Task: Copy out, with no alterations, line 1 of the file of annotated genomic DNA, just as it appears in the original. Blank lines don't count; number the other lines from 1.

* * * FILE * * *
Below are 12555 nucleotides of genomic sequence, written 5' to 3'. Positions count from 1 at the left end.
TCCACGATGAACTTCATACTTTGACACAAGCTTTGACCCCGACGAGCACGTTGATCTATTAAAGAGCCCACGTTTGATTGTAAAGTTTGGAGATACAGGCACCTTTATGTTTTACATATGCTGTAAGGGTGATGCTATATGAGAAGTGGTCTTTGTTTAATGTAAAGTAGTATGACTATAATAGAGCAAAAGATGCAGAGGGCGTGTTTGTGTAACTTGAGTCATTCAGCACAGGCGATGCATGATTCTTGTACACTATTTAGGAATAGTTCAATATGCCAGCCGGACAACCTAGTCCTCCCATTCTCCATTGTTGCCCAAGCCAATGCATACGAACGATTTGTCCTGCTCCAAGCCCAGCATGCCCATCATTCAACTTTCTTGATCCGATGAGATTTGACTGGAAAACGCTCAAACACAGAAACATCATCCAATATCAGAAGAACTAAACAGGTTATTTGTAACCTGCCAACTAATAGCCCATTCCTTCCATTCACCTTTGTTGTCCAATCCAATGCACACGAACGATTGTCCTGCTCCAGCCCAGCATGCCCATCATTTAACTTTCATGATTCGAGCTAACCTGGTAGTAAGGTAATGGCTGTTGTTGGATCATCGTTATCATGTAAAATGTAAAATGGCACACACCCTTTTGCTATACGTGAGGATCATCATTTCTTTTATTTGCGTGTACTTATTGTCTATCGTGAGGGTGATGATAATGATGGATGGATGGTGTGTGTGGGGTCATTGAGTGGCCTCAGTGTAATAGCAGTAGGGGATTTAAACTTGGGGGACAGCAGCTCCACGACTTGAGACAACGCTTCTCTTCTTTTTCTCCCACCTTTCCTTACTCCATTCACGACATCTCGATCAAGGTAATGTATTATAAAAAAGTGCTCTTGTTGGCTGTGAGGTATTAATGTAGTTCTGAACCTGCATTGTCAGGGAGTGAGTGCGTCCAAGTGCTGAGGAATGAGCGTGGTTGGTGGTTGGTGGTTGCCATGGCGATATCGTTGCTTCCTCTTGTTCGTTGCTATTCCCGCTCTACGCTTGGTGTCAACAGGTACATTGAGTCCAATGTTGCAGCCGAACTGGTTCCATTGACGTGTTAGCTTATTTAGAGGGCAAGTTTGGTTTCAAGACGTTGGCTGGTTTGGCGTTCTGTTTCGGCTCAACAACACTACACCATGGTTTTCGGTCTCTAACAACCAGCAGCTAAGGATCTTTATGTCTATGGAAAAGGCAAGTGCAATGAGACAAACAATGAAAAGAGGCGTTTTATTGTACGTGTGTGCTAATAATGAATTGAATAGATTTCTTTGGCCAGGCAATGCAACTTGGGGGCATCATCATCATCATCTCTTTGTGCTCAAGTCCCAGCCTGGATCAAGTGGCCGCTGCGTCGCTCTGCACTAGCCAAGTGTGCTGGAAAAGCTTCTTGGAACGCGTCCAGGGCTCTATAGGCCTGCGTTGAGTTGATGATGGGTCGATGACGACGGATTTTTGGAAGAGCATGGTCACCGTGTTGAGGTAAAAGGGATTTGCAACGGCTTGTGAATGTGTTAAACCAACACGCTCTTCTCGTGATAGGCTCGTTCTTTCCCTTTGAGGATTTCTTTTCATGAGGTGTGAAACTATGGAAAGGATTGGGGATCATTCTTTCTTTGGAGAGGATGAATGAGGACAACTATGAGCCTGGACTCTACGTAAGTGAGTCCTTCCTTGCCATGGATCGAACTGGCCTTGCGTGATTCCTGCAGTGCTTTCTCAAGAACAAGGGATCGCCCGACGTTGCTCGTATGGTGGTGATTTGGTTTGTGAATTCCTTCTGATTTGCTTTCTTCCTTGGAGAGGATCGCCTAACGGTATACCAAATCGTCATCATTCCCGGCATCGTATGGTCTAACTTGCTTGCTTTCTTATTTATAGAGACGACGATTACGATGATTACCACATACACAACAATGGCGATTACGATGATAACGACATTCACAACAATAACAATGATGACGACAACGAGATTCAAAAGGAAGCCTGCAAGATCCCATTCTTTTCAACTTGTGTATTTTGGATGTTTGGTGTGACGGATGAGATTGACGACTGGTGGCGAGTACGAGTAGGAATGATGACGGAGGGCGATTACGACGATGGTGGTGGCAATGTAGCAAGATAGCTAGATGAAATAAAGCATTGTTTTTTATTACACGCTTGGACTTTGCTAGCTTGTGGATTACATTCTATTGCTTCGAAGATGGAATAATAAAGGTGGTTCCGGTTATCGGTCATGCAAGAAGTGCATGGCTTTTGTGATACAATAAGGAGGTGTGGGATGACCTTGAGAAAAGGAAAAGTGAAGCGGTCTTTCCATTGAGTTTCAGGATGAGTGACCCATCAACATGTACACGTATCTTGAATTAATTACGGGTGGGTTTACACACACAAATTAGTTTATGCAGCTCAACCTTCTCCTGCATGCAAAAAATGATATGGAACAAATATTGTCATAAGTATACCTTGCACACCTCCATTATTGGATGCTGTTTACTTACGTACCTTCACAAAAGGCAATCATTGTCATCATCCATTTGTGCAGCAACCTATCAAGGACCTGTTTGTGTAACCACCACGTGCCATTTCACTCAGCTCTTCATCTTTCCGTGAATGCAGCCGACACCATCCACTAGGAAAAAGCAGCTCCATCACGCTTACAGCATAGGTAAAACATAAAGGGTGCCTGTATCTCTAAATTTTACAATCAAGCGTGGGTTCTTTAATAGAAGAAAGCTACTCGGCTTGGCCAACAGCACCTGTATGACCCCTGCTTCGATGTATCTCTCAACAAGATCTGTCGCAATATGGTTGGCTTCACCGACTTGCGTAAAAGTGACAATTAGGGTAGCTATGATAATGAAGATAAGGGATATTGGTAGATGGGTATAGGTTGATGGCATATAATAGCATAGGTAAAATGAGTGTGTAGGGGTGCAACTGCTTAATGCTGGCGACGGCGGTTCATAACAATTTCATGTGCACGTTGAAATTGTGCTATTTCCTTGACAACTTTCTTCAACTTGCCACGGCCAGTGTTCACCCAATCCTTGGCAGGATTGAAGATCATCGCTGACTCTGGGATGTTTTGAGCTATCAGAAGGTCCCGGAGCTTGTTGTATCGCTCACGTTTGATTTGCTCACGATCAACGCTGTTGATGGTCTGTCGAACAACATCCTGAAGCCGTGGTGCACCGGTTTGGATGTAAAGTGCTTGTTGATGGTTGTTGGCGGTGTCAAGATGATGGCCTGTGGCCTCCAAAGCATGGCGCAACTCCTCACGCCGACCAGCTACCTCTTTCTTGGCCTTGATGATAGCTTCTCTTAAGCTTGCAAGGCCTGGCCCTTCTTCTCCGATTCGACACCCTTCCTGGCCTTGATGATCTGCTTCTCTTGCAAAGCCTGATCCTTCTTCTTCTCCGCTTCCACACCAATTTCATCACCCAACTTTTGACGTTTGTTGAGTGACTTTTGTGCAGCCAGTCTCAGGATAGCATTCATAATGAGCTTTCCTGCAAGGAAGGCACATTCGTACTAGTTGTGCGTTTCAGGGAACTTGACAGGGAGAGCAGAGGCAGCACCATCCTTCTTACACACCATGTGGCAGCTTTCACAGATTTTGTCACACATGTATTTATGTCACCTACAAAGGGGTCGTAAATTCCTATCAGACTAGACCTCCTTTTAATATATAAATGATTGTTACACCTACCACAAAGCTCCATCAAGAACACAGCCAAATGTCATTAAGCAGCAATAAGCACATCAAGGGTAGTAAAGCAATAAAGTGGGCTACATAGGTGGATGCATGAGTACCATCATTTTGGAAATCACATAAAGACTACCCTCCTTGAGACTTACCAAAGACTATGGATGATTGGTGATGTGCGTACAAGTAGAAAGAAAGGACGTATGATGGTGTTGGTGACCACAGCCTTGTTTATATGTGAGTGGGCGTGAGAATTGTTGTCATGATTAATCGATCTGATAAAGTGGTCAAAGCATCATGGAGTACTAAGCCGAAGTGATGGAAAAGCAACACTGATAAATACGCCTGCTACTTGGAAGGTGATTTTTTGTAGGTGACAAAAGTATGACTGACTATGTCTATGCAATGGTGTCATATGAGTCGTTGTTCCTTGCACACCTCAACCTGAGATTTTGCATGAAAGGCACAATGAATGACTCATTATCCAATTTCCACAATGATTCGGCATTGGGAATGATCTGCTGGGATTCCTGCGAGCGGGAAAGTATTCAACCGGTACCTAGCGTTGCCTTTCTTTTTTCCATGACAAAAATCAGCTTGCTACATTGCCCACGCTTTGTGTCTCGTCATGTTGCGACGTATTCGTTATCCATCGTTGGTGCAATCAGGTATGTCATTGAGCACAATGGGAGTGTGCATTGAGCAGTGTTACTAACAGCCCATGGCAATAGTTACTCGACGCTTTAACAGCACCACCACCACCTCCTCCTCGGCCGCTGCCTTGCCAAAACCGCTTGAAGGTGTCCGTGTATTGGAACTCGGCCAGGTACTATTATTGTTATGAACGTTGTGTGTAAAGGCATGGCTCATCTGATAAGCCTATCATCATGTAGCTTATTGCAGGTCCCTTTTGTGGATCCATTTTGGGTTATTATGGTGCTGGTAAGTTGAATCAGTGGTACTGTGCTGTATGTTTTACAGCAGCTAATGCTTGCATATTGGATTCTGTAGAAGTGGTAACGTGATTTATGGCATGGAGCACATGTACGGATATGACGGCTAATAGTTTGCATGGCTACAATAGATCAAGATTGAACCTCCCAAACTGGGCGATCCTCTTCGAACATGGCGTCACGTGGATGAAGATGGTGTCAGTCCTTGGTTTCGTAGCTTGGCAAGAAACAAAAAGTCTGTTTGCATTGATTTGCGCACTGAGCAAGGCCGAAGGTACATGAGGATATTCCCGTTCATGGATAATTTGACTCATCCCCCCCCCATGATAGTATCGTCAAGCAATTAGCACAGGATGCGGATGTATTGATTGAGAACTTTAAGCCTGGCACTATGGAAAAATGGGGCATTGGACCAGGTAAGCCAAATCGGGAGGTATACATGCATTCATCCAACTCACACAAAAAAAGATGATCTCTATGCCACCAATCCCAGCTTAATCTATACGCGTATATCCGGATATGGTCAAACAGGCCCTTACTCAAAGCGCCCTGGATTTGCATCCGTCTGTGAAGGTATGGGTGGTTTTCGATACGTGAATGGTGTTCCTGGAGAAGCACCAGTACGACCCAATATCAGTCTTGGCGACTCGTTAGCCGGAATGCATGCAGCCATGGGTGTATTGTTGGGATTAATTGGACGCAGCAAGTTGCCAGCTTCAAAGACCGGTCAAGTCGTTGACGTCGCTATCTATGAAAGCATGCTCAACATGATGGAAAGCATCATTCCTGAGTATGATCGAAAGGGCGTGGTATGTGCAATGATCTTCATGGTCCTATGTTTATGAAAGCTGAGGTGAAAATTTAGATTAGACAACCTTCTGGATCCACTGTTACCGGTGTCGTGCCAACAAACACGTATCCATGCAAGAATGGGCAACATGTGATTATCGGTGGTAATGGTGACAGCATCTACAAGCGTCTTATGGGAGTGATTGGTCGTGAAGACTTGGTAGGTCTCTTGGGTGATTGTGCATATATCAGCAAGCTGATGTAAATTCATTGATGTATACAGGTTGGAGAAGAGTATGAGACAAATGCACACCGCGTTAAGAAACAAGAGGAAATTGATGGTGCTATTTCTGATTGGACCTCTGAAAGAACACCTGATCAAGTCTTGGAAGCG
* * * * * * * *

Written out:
Below are 12555 nucleotides of genomic sequence, written 5' to 3'. Positions count from 1 at the left end.